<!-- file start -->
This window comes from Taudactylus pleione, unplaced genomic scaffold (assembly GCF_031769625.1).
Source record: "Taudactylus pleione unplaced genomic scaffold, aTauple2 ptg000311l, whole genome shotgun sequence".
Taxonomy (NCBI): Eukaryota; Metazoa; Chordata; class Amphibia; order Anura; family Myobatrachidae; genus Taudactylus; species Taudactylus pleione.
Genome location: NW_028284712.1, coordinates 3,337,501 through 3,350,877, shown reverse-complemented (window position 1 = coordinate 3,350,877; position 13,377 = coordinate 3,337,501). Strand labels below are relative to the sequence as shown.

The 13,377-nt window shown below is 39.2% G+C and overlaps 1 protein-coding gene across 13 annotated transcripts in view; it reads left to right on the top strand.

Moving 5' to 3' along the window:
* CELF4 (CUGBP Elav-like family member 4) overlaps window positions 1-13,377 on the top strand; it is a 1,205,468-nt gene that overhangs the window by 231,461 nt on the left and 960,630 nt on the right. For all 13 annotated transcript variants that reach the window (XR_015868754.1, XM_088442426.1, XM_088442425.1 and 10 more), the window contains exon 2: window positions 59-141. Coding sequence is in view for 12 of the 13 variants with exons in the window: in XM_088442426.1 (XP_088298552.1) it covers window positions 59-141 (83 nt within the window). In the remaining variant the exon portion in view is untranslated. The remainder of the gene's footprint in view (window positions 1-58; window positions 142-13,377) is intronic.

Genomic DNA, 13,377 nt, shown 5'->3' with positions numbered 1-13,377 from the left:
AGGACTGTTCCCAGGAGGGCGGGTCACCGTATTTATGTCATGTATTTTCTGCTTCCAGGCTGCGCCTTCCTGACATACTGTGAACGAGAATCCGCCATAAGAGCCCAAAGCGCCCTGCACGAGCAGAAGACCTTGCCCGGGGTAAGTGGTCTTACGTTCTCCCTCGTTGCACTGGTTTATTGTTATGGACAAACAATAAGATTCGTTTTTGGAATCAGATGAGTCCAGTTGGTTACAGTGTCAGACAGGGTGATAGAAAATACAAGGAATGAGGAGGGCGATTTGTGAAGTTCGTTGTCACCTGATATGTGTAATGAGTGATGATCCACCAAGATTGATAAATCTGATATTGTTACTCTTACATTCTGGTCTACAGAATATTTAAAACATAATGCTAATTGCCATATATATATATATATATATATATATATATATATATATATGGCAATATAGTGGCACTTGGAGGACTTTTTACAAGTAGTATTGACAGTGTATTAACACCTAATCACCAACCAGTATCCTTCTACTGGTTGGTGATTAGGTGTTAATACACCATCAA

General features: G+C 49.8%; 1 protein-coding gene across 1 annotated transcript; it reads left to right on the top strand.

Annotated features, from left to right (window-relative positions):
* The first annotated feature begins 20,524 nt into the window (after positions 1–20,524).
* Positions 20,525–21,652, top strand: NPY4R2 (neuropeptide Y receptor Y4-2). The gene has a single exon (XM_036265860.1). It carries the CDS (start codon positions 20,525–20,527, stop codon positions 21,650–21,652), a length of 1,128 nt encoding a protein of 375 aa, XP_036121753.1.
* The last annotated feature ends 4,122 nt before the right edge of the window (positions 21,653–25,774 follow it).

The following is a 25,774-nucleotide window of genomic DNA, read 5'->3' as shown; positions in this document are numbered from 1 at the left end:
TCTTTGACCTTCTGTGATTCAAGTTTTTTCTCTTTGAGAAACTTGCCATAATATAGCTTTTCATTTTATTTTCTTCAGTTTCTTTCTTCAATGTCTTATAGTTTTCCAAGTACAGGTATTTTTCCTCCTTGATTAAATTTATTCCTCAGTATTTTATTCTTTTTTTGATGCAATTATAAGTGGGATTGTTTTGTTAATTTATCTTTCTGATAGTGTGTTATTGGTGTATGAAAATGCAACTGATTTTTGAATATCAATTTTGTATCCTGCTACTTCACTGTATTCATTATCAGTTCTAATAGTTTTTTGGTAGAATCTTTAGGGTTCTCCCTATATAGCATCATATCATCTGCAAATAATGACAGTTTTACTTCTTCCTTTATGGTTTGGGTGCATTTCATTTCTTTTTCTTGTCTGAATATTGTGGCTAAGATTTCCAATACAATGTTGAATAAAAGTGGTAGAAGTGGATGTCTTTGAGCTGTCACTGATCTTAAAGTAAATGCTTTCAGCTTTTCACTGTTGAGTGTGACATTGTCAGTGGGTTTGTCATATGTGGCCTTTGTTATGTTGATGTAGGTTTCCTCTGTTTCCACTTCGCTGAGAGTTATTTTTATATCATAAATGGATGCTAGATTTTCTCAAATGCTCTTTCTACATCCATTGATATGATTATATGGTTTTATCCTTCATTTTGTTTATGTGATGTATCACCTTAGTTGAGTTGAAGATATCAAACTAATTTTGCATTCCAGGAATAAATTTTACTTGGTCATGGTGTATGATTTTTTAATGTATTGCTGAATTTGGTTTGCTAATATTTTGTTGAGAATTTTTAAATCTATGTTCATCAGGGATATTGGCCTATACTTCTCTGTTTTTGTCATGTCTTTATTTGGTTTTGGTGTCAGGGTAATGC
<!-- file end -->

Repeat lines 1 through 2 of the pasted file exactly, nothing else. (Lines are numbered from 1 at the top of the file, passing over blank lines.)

This window comes from Taudactylus pleione, unplaced genomic scaffold (assembly GCF_031769625.1).
Source record: "Taudactylus pleione unplaced genomic scaffold, aTauple2 ptg000311l, whole genome shotgun sequence".